While not locked away as tightly as Mrs. Craven’s garden at Misselthwaite Manor, the summer season of the Hollins program in Children’s Literature and Children’s Book Illustration offers a rich and underappreciated opportunity for the community.
With more than a dozen literary events spanning the six weeks from June 19 to July 28, locals can fashion their own free children’s book experience, culminating in the student-run Twenty-third Annual Francelia Butler Student Conference on Children’s Literature on July 22 and student and faculty readings during the session’s final week. This year’s conference also marks the second annual awarding of the Margaret Wise Brown Prize in Children’s Literature, a rare opportunity for children’s authors, offering a $1,000 cash prize for the top awardee. This year’s recipients are Adam Rex for School’s First Day of School and Debbie Levy for I Dissent: Ruth Bader Ginsberg Makes Her Mark.
Throughout the summer session, authors, illustrators, editors, and agents will join the 35-50 graduate level students studying the field and honing their craft. “Each summer, we foster a community of children’s literature lovers,” says founding Director of Graduate Programs in Children’s Literature Amanda Cockrell. “That community includes local residents who join us for evening readings and talks. We enjoy welcoming the public to campus.”
In that welcoming posture, Cockrell and Children’s Literature Editor-in-Chief R.H.W. Dillard gave a brief look at the heritage of children’s literature at Hollins.
To begin, Hollins had the first graduate program in the country to combine the writing of children’s literature with its academic study. In the quarter of a century since the program seed was planted by Francelina Butler, schools across the country have followed Hollins’ lead.
Butler had founded the journal Children’s Literature at the University of Connecticut. “When illness threatened to prevent Butler from continuing her work, she made sure the journal would have a home where people cared about it,” says Dillard. “And Hollins would be that home provided the school establish the graduate program. You see, before Francelia undertook her work at the University of Connecticut, few people took children’s literature seriously. She really was the ‘Godmother of Children’s Literature.'”
“That heritage is part of what makes the program at Hollins special,” adds Cockrell. “Then, when you consider the beauty of campus, the intimate setting, and the opportunity to live in the hill houses during the session, it really is quite special. ‘Hollins,’ as the students say, ‘is their Hogwarts.’ It’s a place of tremendous growth, whether students are writing, illustrating, teaching, or gaining greater knowledge to improve a related career such as child psychology.”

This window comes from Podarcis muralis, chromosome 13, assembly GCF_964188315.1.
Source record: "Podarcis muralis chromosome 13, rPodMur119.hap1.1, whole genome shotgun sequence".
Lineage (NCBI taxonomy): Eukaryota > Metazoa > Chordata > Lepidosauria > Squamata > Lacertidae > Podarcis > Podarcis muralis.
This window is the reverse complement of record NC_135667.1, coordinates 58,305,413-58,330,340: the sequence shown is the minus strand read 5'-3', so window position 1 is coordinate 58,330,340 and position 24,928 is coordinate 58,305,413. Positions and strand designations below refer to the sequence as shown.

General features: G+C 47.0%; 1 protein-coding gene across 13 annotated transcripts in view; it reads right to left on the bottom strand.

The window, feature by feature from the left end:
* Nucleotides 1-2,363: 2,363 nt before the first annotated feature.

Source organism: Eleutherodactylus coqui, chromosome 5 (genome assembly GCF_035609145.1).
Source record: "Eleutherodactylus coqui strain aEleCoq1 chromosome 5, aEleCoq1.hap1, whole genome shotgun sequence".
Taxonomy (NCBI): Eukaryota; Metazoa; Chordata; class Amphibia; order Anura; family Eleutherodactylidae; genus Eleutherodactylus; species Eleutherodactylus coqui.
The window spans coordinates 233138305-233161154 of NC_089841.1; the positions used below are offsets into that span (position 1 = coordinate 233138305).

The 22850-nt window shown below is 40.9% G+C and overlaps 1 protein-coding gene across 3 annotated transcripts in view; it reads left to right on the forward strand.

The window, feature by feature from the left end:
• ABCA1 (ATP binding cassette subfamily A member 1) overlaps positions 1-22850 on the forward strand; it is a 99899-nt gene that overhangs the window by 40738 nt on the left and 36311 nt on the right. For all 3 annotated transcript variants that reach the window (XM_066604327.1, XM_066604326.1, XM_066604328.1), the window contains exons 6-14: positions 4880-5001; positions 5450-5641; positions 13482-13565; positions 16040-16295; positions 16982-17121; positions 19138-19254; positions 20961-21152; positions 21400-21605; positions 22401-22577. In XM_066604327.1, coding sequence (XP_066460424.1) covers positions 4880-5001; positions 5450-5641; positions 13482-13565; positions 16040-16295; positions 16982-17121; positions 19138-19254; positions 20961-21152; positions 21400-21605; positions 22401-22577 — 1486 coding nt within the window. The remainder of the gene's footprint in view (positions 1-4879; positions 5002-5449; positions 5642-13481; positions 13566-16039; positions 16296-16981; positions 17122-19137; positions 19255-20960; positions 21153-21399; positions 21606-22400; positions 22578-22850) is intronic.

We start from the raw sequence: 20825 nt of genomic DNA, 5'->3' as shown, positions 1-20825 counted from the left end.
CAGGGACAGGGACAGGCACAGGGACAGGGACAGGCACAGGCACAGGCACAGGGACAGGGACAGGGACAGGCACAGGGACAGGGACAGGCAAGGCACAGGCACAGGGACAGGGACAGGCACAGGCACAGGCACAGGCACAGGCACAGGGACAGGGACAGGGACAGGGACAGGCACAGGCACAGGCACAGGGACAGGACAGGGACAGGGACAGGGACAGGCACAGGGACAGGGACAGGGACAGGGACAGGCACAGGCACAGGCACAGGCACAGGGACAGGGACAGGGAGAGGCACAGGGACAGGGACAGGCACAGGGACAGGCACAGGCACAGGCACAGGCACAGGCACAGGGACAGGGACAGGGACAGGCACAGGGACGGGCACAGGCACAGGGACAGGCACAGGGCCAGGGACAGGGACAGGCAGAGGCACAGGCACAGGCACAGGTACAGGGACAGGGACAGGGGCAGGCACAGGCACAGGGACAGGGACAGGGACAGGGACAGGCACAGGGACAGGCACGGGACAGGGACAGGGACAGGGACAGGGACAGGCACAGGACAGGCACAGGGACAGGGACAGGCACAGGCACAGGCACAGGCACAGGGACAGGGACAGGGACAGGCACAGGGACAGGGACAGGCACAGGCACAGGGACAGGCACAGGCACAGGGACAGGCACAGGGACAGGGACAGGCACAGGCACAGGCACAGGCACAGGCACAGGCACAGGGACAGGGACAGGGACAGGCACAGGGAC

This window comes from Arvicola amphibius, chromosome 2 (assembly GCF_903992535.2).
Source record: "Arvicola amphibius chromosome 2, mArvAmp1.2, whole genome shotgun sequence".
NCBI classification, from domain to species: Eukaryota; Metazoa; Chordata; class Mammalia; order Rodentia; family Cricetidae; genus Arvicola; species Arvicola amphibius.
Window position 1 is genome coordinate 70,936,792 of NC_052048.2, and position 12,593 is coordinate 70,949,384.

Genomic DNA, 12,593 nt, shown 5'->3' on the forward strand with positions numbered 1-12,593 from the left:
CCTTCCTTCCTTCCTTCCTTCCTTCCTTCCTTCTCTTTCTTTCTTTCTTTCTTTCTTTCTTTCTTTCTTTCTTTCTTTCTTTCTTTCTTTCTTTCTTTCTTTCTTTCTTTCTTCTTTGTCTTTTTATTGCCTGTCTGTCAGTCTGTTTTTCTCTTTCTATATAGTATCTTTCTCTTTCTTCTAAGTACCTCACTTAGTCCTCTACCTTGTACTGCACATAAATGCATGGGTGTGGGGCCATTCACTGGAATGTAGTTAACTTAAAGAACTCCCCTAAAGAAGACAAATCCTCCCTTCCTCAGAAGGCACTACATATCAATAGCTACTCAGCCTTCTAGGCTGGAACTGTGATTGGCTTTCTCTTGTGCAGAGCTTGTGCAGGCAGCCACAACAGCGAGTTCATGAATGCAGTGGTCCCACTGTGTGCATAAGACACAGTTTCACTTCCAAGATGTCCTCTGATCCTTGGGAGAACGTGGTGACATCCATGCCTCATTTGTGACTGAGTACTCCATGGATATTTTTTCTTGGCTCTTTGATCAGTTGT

The Francelia Butler Conference channels the enthusiasm the students have for the program. “They develop, fund, and put on the conference,” says Cockrell. “We gave them the charge years ago and they ran with it. It’s their event and they have great fun with it.”
Explore a garden of children’s literature this summer – or perhaps the right analogy is auditing a class at Hogwarts. Either way, join the children’s lit community at one or more of the following public events:
June 21: Author, blogger, and literary agent Eric Smith
June 26: Writer-in-Residence Kathi Appelt
June 28: Playwright Nicole B. Adkins
June 29: How a Picture Book Gets to Print with Candice Ransom and Frances Gilbert
July 03: Scholar in Residence Katherine Capshaw
July 05: Author Ali Standish
July 07: Author and Literary Developer Dhonielle Clayton
July 10: Author Amy Gary
July 17: Author Lara Saguisag
July 22: Children’s Literature Conference
July 26: Graduate Program Faculty Reading
July 26: Graduate Program Student Reading
Learn more about the Hollins graduate programs in Children’s Literature and Children’s Book Illustration here. For more information on all the events, visit the Hollins University Calendar.